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Searl, M.N. (1933). Play, Reality and Aggression. Int. J. Psycho-Anal., 14:310-320.

(1933). International Journal of Psycho-Analysis, 14:310-320

Play, Reality and Aggression

M. N. Searl


Freud goes to the heart of the matter, as usual. Discussing the psychology of the poet, he says 'We ought surely to look in the child for the first traces of imaginative activity. The child's best loved and most absorbing occupation is play. Perhaps we may say that every child at play behaves like an imaginative writer, in that he creates a world of his own or, more truly, rearranges the things of his world and orders it in a new way that pleases him better. It would be incorrect to think that he does not take this world seriously; on the contrary, he takes his play very seriously and expends a great deal of emotion on it. The opposite of play is not serious occupation but—reality. Notwithstanding the large affective cathexis of his play-world, the child distinguishes it perfectly from reality; only he likes to borrow the objects and circumstances that he imagines from the tangible and visible things of the real world. It is only this linking of it to reality that still distinguishes a child's "play" from "day-dreaming"'.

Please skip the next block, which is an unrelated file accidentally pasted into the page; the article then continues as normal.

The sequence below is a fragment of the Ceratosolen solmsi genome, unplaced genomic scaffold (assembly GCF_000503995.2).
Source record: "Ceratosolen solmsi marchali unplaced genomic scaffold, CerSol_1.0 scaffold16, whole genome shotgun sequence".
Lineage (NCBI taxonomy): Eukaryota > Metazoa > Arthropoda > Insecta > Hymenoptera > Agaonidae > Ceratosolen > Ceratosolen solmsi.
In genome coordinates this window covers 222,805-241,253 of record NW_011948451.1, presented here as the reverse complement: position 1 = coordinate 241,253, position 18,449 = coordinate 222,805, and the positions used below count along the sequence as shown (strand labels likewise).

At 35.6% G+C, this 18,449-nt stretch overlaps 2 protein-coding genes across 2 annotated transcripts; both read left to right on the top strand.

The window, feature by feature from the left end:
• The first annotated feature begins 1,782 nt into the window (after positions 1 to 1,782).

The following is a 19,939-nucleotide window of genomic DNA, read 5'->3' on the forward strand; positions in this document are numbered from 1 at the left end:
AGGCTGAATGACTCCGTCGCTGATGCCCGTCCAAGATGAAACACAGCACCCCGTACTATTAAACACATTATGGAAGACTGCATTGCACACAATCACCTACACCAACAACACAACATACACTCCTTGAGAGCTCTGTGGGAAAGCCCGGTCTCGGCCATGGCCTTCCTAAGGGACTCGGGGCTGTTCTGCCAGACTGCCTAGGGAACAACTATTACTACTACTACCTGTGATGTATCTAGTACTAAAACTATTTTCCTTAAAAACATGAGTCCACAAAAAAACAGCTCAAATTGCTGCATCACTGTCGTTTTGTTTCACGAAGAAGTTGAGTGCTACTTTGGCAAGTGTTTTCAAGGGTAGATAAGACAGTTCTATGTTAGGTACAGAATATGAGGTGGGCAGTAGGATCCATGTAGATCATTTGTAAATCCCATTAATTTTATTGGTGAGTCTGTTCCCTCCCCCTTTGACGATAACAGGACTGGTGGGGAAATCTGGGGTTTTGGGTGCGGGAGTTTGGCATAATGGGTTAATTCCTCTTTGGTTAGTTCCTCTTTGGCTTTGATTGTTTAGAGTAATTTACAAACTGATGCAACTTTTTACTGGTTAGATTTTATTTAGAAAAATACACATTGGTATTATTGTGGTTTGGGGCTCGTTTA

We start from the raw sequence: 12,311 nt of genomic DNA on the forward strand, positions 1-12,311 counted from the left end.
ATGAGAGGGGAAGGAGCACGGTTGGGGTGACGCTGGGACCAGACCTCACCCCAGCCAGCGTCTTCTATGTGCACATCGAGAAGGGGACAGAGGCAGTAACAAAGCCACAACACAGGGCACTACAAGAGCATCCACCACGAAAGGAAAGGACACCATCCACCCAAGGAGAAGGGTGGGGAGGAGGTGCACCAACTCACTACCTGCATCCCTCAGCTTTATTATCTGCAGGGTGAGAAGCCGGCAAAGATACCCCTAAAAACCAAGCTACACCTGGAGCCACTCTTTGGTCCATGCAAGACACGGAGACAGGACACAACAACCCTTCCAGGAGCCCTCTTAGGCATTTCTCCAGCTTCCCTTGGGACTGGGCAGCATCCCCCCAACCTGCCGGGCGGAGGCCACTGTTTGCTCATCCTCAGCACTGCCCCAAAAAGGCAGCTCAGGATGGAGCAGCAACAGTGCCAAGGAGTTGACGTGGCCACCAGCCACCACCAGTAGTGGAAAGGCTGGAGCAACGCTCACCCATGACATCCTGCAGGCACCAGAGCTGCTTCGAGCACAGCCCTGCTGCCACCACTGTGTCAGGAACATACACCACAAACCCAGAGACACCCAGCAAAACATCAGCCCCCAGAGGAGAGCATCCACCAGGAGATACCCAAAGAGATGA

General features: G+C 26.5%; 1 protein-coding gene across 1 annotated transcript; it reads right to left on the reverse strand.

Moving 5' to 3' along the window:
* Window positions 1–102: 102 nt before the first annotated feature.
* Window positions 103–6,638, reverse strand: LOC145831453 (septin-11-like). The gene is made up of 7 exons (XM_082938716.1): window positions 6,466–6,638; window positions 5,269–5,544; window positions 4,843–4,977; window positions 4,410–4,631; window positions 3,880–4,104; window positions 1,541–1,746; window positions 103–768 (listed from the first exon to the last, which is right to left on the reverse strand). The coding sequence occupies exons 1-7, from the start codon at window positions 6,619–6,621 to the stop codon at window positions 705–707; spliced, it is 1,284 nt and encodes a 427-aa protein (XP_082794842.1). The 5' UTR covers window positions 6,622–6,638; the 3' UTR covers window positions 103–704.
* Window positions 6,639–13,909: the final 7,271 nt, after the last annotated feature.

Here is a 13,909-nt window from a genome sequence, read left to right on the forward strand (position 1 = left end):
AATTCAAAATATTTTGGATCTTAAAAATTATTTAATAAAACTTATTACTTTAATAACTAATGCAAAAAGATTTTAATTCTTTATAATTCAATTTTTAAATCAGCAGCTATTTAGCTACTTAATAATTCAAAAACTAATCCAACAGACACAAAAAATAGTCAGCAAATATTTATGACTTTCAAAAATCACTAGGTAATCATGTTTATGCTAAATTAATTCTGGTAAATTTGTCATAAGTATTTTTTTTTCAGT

I myself think that when, as an outcome of his accurate and penetrating observation, Freud described 'this linking of it (play) to reality', he told us more than we, or possibly he himself, could at the time fully realize. Since he contrasts play with reality, it would be possible to condense the whole paragraph into a sentence, and say that 'play is that activity which, for the child, links non-reality with reality', or preferably, 'psychic with external reality'. This aspect of play seems to me to throw the most vivid light on its extremely important function in the life of the child. We can, at first glance, see how it can steer the child between two pitfalls—denial (or repression) of psychic reality, neurosis, and denial of external reality, psychosis. The child whose play activities are functioning healthily need sacrifice neither reality, but link one to the other. This fact at once substantiates all the emphasis which Melanie Klein has put upon the release of play from inhibitions by means of early analysis.

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